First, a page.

Predatory peacekeepers and child protection, time for the UN to think globally? ~ Campaign statement
A few weeks ago the UN adopted resolution 2272 which calls for the repatriation of peacekeeping units where soldiers face allegations of sexual abuse. This resolution is the first passed by the Security Council to tackle predatory peacekeepers. This was an ‘opportunity’ for The Security Council, to express ‘its deep concern over allegations of sexual exploitation and abuse by United Nations predatory peacekeepers and to remind members nations of the standards of conduct and discipline required. There was a recognition that allegations of sexual misconduct, abuse and rape needed to be better addressed. A number of requests were put to member states to reduce the occurrence of sexual abuse. These countries were ‘urged…to take adequate measures to prevent and combat impunity for sexual exploitation and abuse by their personnel’. They were further 'urged to deliver robust pre-deployment training on sexual exploitation and abuse’.
Our position is this it is simply not good enough to 'urge’ member states to stamp out what the UN itself recognises as 'a cancer’. We have been here many time before. Similar ‘urges’ and promises were made, it has not stopped the situation in CAR. Or, in Haiti, or in the DRC, or in Somalia etc… There are clear conflicts of interest in members states investigating themselves for crimes committed in other countries, crimes against bodies that are often seen as expendable…particularly given what is at stake: the reputation of members states’ own military forces and, potentially legal claims which could attract, and rightly so, requests for huge amounts in reparation. 'Urging’ is this context is simply not enough.
More critically, it is quite concerning that most UN discussions and indeed even Resolution 2272 have failed to tackle the safeguarding concerns many predatory peacekeepers may pose, not only in the countries they are positioned or may be re-deployed in, but also in the country they will inevitably return to or indeed be repatriated to. The issue at stake is global. The response must be globally coordinated. This is beyond predatory peacekeepers’ opportunity to serve their country or the UN. This is even beyond military sanctions such as repatriation or suspension. It is about child protection and it is about safeguarding. We are talking about a pattern of gross gendered human rights violations committed by foreign military forces put in charge by the UN of protecting a vulnerable population. This concerns us all.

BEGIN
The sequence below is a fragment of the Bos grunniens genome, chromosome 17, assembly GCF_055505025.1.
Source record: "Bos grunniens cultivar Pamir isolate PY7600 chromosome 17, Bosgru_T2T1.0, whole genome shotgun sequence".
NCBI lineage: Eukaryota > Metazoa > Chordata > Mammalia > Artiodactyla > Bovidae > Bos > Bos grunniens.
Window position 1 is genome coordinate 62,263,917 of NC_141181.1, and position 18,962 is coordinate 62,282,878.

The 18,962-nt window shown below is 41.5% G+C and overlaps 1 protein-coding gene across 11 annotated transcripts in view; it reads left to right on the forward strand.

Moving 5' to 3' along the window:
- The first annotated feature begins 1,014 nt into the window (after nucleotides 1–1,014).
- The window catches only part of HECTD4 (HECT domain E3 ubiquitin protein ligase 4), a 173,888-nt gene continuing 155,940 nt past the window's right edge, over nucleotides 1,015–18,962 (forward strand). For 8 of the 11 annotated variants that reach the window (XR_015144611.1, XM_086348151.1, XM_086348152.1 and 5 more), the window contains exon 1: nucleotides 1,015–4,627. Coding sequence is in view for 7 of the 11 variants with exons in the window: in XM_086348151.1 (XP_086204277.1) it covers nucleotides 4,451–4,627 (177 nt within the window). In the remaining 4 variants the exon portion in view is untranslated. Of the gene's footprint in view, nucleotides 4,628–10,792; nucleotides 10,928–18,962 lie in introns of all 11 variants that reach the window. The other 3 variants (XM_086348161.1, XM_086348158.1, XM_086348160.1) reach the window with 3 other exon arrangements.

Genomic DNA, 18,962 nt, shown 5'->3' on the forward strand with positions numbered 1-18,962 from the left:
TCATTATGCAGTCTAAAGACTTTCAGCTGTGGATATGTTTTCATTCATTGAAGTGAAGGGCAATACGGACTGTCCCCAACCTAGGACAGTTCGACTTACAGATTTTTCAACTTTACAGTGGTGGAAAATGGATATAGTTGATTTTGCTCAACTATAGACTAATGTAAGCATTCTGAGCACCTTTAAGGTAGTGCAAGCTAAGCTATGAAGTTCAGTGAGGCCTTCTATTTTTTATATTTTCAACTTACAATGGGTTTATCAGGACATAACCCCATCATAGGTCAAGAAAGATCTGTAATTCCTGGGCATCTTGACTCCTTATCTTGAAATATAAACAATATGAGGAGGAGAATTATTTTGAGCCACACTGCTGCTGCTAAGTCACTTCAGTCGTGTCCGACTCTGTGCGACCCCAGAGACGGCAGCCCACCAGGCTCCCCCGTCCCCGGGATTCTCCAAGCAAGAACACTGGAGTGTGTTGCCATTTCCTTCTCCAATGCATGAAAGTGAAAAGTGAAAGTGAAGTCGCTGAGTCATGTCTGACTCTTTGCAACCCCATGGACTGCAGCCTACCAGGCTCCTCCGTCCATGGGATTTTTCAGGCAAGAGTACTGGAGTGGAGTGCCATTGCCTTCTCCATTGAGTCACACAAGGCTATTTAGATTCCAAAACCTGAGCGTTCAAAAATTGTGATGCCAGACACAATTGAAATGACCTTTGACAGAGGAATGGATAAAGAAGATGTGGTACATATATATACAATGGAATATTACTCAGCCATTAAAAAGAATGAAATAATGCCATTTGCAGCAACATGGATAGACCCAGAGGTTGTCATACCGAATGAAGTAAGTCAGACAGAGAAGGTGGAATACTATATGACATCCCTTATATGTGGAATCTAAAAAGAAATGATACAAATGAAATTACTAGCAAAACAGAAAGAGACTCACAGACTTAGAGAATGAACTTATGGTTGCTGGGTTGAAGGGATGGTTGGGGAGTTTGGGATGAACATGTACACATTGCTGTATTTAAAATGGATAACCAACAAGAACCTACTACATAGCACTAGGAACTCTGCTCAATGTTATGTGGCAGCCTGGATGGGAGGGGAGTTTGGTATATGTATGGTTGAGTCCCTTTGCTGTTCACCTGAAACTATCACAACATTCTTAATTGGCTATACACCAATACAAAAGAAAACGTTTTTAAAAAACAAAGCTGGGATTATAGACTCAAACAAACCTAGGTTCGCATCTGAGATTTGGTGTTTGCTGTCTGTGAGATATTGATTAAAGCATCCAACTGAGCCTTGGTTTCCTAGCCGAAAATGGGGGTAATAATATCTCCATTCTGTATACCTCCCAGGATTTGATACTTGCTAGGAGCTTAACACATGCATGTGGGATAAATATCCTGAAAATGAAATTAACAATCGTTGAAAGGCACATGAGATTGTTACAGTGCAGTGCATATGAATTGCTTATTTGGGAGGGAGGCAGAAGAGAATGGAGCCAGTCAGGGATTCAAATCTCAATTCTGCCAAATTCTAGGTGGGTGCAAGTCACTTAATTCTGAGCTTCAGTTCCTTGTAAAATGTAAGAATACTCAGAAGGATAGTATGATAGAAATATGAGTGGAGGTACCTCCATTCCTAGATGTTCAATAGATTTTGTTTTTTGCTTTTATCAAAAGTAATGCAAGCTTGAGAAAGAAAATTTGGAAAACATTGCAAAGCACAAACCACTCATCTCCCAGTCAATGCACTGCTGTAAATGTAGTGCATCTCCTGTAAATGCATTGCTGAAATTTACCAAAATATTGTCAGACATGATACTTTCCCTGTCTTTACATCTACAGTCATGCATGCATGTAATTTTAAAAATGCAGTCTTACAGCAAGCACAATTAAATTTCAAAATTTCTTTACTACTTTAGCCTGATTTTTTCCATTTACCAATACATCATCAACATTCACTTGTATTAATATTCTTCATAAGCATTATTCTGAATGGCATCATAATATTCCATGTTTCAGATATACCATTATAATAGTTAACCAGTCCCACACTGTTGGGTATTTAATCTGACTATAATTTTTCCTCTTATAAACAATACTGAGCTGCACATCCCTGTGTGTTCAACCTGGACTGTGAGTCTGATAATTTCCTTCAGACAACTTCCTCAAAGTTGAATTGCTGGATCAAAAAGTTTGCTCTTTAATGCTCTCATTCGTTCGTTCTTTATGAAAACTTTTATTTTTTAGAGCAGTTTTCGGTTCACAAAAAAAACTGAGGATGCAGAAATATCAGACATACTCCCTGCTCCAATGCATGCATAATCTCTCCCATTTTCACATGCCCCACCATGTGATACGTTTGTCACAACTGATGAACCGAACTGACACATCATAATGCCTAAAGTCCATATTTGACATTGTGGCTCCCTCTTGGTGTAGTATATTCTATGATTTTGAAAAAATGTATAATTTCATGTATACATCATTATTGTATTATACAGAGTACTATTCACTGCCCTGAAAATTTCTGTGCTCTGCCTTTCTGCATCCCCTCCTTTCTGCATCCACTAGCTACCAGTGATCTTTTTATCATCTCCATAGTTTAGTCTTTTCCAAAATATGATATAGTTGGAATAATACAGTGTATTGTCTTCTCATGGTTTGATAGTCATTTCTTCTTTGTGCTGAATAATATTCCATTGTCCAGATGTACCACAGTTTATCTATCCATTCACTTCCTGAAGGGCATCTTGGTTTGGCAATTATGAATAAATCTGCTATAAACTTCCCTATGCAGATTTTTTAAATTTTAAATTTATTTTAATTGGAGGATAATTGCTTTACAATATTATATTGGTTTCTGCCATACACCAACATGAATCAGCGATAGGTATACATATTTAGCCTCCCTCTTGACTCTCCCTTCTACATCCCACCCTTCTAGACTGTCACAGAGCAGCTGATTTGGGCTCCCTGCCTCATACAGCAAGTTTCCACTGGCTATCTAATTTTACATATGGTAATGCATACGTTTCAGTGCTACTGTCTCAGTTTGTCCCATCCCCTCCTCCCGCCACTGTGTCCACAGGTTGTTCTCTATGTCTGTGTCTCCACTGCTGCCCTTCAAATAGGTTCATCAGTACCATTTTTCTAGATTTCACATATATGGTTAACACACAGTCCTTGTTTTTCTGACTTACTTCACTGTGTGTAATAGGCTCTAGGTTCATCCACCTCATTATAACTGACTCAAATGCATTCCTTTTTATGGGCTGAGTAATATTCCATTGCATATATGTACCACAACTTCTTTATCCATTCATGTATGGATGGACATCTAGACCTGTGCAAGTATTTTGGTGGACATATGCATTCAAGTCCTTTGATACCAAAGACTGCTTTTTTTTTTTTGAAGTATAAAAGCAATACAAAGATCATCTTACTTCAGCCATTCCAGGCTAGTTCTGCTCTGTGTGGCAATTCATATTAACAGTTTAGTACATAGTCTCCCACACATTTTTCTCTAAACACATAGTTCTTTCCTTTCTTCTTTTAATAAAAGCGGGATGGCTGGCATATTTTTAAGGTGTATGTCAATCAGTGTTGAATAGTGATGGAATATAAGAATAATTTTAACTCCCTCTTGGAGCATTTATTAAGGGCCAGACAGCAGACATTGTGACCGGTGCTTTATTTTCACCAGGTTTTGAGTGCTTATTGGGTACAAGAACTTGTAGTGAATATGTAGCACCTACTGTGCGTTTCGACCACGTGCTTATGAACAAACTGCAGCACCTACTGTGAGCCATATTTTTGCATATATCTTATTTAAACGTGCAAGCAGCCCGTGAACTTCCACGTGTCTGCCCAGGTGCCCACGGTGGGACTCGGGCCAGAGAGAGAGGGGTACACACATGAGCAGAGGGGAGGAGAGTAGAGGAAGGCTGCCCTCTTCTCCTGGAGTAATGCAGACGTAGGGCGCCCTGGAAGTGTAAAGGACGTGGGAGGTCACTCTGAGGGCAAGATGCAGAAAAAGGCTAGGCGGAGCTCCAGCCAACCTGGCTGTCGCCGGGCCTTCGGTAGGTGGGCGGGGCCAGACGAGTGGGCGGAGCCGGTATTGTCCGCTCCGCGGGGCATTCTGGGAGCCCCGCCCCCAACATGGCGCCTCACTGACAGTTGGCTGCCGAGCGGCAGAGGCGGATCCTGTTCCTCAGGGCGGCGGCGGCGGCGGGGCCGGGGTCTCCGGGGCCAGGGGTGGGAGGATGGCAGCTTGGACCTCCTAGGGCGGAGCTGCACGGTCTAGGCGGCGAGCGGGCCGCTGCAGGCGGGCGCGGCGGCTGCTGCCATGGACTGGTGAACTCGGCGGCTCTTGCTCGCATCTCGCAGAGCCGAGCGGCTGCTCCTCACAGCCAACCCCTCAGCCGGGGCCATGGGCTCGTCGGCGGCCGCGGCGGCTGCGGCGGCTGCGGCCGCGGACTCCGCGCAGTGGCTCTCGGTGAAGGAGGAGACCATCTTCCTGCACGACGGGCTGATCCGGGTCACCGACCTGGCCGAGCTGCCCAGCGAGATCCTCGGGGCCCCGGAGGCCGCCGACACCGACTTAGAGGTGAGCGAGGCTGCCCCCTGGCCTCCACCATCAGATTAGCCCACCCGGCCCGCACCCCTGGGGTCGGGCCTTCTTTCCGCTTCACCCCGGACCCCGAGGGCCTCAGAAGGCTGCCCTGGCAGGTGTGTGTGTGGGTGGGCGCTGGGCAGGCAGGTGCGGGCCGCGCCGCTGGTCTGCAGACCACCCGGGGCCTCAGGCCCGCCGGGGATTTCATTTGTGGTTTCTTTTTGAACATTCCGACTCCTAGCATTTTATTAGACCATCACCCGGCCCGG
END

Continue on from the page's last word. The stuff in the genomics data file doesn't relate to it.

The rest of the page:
There are reports that some female peacekeepers have been subject of sexual abuses. The pattern of abuse of predatory peacekeepers is clearly male violence and it is not limited to local populations; not that this is any less abhorrent. Thus, it would be unwise not consider and objectively assess the very real risks predatory peacekeepers may pose to vulnerable groups upon their return. Those groups include children and young people they may have access to within their family or indeed clients they may get into contact with through other employment or activities e.g. tourism. At present, there are no mechanisms in place to ensure child protection agencies and/or national or local authorities may be made aware of sanctions imposed on predatory peacekeepers in relation to act of sexual violence.
This means someone could have been found guilty of child sex abuse or been the subject to multiple allegations of sexual abuses in various conflict zones and go on to work with young people or other vulnerable groups upon their return home in countries such as France - which has recently announced it will be pulling its troops out of CAR by the end of the year. (in addition to being redeployed to other conflict zones). We do not believe this is right, we do not believe this is in line with accountability or that is in line with any organisation’s duty to protect the public especially vulnerable groups. Safeguarding potential victims everywhere in the world should be a matter of priority for the UN and we look forward to seeing concrete and transparent measures to address this issue. So far our questions to the UN on this matter have received no response.
Guilaine, Pauline and Samantha
We need your help to amplify the voices of those protesting on May 29th about the UN’s #PredatoryPeacekeepers.Please support the campaign’s thunderclap on May 29th. Details here